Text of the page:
At the latest IR Magazine Webinar, held in partnership with Notified, panelists addressed challenges facing IROs when planning an investor day in 2023 and shared top tips on how to overcome those obstacles.
New challenges in the IR space include macroeconomic volatility, an increasingly busy analyst and investor community, emergence from a virtual environment and growth in retail investors. We summarize six takeaways on how to tackle those hurdles to maximize your company’s reach during your investor day and deliver effective compelling messages to your shareholders.
1. Structure to deliver a long-term picture
The goal of most companies at investor days is to deliver a long-term view of the business to new and existing shareholders. For Debbie Hancock, vice president of IR at Hasbro, the first step for companies in effectively communicating a long-term picture is to ensure the timing of the event is right. ‘If you hold it at the wrong time of the year, you can easily get distracted by some short-term event that’s happening at your company, in your industry [or] in the market in general,’ she said.
She also pointed out that even before starting to plan the event, companies should sit back and decide what they want to achieve: ‘[It’s important] to understand your objectives for your events. What are the messages you want to deliver? If you’re setting a multi-year plan, how does everything you’re talking about tie into that?’
While it is not unusual for short-term issues to also get addressed at an investor day, Hancock said it’s best practice to talk about those later in the day.
2. Producing and delivering
Once a company has successfully assessed the message it wants to convey, it’s time to plan how to ensure it is understood. ‘Think through what elements of the investor day are going to emphasize the messaging you want to achieve’, said David Calusdian, president of Sharon Merrill. Whether it’s a customer panel, a virtual tour of a company’s facility, in-person demonstrations or a virtual tour, IROs need to think beyond just a PowerPoint presentation, he added.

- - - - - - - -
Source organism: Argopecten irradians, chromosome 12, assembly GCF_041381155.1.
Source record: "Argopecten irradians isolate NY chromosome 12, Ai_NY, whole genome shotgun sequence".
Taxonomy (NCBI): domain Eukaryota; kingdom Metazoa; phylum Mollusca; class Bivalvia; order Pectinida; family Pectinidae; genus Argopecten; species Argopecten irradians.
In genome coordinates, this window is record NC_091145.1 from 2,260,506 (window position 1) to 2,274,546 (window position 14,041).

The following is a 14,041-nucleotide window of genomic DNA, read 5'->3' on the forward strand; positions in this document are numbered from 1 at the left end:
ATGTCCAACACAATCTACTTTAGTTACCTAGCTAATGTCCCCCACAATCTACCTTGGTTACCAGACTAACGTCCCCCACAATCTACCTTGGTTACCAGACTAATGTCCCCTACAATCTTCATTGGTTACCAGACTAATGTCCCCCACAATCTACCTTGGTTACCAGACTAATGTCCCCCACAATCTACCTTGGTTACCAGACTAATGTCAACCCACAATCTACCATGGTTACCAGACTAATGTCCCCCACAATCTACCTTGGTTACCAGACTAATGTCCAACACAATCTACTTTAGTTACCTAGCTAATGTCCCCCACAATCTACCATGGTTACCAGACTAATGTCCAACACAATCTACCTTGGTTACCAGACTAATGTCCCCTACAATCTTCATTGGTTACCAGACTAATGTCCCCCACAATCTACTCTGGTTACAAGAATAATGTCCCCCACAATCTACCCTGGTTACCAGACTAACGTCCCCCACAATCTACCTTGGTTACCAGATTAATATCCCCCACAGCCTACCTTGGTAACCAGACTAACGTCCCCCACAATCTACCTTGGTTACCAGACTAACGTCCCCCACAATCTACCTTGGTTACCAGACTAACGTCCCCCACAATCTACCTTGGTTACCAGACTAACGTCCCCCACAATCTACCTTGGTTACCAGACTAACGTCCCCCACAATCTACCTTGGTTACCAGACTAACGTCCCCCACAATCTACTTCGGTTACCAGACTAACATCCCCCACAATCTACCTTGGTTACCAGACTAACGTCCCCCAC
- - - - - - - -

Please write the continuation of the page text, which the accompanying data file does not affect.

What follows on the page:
Calusdian said slides are still relevant but argued it’s not necessarily the first tool IROs should use to outline a strategy. ‘You get to the PowerPoint decks to emphasize the messaging,’ he explained. ‘When you do [get to it], be really message-focused and resist the urge to say too much – especially resist the urge to say too much on any one slide because then your message gets lost and nothing gets through. Use crisp, clean slides and mix those up with a lot of different types of elements.’
3. Choose the location that best fits your business
Picking a location for an investor day is not exactly a no-brainer. Whether it’s at company headquarters, a plant site, a stock exchange or a public venue, each option may come with advantages and disadvantages. And beyond the type of venue, it’s important to be mindful of its geographical location.
For Mark Macaluso, vice president of IR and global communications at manufacturing company ITT, there are obvious advantages to picking a plant site, for example. ‘Seeing where all this stuff gets made is critically important, and meeting some of the folks on the ground [is beneficial],’ he said. Macaluso also pointed out that location accessibility and availability of audiovisual systems on site are important factors to consider.
4. Don’t have a tangible product? Put your thinking cap on
For companies without a tangible product to showcase, it’s important to get even more creative to ensure investors stay engaged at the event. Calusdian said it’s important for those companies to think outside the box.
‘Get creative,’ he suggested. ‘Look at different ways you can use video and other digital elements to emphasize your message, whether it’s a virtual tour, video interviews with customers, partners or something else. You can use video or animation to get the point across in a more graphical way: a picture is worth 1,000 words.’
5. Maximize the effectiveness of a hybrid format
People nowadays are more used to tapping elbows onto their desks than shaking hands and it’s easy to get distracted when attending meetings virtually. So how can companies ensure that at their hybrid event, virtual attendees stay as engaged as the ones on-site? Sharing her experience gained at Hasbro’s hybrid investor days, Hancock said her company leveraged the video element: ‘We use a lot of videos as it’s part of our business. All of them had a moderator who navigated those conversations.’ She added that best practice is to keep presentations concise.
6. Measuring the success of your investor day
For Calusdian there are two simple ways to assess attendee satisfaction. ‘One is through a post-event survey or full perception study on it to see whether your message resonated with the audience,’ he said. ‘Another simple way is to look at analyst headlines.’
He urged companies to think about those analysts’ headlines while planning the event and then work their way backwards. ‘The next day [analysts] will pull together key takeaways from your event and, by looking at those notes, you will know whether they reflect your messaging,’ he concluded.